Last year (in May 2017) we gave a presentation with aikido master Szabolcs Gollob (5. dan AIKIKAI, EBR Advanced Instructor) about the similarities between recent learning theories of the West and ancient principles of learning in the East. This presentation was the outcome of long conversations about the nature of learning and the differences between the classroom and the dojo.
Let’s start with the most obvious differences in the naming of the two locations. The name of the classroom simply means that it is a place where classes are given. There is no additional information about what exactly happens there. However, most of us have the mental image that there is one person who speaks at the front (hence the term frontal teaching) and all the others listen intently (ideally at least). On the other hand, the name of the dojo, which is traditionally a room for practising martial arts, literally means the ‘place of the Way’.
The term dojo refers to intensive concentration and immersive learning through the continuous practice of a given art.
The meaning of the space also differs in the two cases. While the classroom does not necessarily have any special qualities compared to the rest of the building (school, university, etc.) where it is located, the boundaries of the dojo are symbolically quite relevant. Those who enter the dojo should change their mindset, concentrate and correct their mistakes the best they can in a given moment while being open to learning. In short, they should switch on their mastery orientation when they step in. More importantly (hence the expression ‘the Way’), there is no end to the learning in the dojo, people strive to improve continuously and incrementally, while classes at the classroom have a beginning and ending. The ending signifies that the student has understood the necessary bodies of knowledge or acquired the necessary skills.
This “checklist-type” of learning (“learnt it, got the grade/credit, done with it, check”), which is characteristic of our education system, is at odds with traditional and implicit learning theories of martial arts. However, the best in any given field (sports, music, surgery, science etc…) is learning in the “traditional” way. Anders Ericsson, while examining peak performance, coined the phrase ’deliberate practice’ for this type of learning. It requires intensive concentration on practice and a strong determination to perform an activity (a movement, a musical piece, a mental procedure) more and more faultlessly and excellently. A mentor can guide the learner through the process by giving timely and expert feedback pointing to correctable mistakes, as well as by breaking down difficulties into manageable parts (chunks) which can be practiced individually. These parts then can be reassembled, and the learner can reach higher and higher levels of sophistication and understanding in the given field.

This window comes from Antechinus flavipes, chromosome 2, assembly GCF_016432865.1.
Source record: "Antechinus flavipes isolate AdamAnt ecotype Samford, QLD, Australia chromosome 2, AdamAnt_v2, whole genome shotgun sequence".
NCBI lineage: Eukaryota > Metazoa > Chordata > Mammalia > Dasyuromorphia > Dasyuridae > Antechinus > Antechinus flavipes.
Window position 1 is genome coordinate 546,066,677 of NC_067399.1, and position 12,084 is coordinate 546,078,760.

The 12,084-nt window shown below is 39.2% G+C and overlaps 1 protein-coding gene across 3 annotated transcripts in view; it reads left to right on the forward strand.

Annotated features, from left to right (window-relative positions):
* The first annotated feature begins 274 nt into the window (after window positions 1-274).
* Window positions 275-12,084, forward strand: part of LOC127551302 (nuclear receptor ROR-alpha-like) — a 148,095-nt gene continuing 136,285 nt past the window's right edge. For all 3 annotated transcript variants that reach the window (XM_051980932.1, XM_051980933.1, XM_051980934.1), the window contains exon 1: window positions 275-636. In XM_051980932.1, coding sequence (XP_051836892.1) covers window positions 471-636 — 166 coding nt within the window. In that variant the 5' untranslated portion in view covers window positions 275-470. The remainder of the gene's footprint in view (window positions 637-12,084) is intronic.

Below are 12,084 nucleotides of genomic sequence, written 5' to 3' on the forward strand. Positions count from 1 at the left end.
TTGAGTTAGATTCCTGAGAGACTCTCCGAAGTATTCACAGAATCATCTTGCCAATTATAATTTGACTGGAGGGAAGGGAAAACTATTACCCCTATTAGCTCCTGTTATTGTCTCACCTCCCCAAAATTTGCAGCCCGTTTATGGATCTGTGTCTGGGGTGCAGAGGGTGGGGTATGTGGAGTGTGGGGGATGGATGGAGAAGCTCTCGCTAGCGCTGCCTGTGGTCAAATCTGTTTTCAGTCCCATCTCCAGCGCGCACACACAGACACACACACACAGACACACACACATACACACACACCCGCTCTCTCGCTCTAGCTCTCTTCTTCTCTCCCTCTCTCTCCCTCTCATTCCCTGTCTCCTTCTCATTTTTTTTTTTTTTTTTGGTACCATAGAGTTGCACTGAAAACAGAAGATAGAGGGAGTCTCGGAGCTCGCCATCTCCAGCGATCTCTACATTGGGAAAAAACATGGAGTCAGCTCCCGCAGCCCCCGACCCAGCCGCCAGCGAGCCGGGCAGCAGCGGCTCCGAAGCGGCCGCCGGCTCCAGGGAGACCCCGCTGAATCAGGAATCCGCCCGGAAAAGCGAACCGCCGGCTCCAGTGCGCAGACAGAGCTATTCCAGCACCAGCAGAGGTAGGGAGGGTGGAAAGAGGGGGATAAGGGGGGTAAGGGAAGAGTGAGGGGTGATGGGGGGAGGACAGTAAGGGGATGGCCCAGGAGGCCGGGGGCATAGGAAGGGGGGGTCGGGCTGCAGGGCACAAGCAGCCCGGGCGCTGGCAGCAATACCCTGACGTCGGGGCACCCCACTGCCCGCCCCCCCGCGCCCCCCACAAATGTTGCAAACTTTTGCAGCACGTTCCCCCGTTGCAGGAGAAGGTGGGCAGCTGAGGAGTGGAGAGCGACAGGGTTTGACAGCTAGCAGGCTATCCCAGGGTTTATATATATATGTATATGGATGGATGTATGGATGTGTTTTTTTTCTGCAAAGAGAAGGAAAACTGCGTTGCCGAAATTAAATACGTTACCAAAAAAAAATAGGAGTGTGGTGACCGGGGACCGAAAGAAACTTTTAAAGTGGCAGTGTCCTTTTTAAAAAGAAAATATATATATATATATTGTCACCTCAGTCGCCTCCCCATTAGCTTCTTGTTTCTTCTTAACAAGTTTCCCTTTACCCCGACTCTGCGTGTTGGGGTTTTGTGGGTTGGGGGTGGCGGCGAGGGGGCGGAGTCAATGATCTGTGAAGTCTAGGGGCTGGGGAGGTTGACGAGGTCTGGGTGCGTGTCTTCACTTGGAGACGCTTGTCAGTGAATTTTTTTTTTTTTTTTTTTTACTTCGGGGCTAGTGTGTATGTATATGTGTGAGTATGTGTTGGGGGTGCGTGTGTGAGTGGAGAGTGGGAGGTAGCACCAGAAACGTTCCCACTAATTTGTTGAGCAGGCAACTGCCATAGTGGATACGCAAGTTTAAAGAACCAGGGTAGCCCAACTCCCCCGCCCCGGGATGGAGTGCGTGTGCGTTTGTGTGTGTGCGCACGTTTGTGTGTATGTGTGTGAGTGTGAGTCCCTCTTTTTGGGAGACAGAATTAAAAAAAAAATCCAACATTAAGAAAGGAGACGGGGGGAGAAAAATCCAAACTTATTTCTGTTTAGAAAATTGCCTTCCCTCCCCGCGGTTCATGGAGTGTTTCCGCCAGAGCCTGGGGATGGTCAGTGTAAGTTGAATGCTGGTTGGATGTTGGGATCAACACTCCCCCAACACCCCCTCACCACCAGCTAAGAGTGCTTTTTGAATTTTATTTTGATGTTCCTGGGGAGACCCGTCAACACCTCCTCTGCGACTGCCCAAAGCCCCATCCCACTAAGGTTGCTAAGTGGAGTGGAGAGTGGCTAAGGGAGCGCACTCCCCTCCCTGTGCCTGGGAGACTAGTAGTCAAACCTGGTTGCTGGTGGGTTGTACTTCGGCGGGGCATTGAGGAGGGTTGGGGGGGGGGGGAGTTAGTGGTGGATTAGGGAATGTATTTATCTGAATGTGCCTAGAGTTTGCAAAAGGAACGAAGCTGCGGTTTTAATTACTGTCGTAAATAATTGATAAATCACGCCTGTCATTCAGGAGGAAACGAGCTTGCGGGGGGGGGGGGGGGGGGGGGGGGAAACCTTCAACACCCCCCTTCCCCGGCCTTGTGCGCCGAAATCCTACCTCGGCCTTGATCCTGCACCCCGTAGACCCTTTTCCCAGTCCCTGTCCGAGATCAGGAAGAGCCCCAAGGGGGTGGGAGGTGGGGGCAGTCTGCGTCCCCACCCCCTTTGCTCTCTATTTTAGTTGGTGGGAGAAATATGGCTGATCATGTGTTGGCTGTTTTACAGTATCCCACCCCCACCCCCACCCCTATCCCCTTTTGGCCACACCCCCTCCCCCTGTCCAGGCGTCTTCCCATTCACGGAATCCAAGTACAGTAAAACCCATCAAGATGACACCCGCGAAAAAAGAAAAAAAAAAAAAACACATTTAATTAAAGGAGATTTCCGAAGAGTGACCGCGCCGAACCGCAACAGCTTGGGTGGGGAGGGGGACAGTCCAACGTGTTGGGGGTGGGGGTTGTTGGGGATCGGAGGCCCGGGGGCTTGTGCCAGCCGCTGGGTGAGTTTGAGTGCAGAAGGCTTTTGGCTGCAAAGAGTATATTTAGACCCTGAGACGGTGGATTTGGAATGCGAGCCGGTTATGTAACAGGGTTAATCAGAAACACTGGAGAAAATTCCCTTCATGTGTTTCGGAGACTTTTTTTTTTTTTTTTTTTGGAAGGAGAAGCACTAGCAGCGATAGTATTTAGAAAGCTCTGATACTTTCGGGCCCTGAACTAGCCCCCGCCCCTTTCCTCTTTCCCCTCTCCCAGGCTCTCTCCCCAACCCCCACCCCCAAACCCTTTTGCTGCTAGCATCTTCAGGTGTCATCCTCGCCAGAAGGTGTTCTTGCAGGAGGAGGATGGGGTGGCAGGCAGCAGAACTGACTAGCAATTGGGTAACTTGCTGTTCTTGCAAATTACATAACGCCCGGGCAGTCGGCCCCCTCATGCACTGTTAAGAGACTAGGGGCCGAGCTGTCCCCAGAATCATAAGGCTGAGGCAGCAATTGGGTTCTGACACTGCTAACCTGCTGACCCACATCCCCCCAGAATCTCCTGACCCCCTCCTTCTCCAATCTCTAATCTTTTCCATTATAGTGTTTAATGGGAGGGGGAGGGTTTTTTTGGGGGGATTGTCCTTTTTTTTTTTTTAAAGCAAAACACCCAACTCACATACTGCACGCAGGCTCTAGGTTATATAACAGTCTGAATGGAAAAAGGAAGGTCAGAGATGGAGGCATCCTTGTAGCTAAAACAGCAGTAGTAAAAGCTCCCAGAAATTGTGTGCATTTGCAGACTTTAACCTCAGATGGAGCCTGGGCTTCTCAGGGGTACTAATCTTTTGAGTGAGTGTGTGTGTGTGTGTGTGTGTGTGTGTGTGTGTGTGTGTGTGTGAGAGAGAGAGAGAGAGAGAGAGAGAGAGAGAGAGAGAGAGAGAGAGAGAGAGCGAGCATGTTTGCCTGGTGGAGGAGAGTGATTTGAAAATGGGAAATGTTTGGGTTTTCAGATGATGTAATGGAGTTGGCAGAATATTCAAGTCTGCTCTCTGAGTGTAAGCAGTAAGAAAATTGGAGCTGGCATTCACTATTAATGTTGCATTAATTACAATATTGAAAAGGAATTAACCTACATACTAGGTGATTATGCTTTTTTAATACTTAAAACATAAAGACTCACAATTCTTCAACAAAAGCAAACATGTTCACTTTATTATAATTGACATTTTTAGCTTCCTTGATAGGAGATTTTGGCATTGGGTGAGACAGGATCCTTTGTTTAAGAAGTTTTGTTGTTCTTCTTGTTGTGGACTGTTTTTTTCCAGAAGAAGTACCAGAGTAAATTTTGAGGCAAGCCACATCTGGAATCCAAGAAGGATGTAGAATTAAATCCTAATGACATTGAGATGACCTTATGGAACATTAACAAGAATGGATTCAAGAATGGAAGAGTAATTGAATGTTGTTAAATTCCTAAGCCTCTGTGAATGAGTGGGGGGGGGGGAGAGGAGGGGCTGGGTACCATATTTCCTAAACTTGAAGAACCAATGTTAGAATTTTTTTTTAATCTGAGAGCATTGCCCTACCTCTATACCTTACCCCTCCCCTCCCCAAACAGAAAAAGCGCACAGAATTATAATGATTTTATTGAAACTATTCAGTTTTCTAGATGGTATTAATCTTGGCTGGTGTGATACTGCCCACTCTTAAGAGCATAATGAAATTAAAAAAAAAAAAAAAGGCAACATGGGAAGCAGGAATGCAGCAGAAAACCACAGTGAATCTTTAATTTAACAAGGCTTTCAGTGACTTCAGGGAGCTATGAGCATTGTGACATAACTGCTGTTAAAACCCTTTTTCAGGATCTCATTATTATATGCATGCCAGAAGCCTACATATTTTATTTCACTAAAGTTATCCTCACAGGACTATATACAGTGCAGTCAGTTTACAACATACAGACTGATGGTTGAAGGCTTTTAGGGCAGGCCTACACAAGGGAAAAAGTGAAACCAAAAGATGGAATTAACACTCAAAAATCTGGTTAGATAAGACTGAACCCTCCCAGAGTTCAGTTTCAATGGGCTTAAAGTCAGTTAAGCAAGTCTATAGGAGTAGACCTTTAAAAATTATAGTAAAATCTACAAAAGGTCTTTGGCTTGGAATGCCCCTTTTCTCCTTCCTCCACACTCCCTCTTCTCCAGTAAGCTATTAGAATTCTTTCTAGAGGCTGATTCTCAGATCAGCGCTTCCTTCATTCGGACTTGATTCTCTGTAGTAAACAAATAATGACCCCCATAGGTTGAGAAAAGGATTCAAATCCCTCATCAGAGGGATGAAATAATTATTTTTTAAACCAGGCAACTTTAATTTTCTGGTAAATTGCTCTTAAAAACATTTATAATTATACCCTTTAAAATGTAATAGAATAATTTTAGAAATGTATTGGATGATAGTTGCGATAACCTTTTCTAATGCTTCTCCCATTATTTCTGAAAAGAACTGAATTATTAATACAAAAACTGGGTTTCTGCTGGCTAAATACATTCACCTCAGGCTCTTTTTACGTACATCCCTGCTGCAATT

So, what are the take-home messages?
Firstly, we can learn a lot by understanding how learning is structured in the dojo ‘environment’. This is paramount since learning in the dojo is much closer to the way how the best train their bodies and minds in most of the fields, as demonstrated by Ericsson’s results. Secondly, as Szabolcs Gollob emphasised in our presentation, intellectual understanding is a barren field without practice, or to put it differently, deep understanding can only be achieved through practice. Thirdly, this type of learning requires certain character traits such as mastery orientation, grit and a growth mindset, which can be cultivated through the very process of practice. So, character development is an integral part of the whole endeavour.
Can we turn our classrooms into academic dojos? We can certainly try to bring certain aspects of deliberate practice into our education system.
Ericsson himself cites several examples in medical education and mathematics where his theory has been applied. At the very least, we can try to teach our students how to practice. This can be something they truly care about. However, this requires that master teachers at universities first become master learners themselves.
by Gábor Király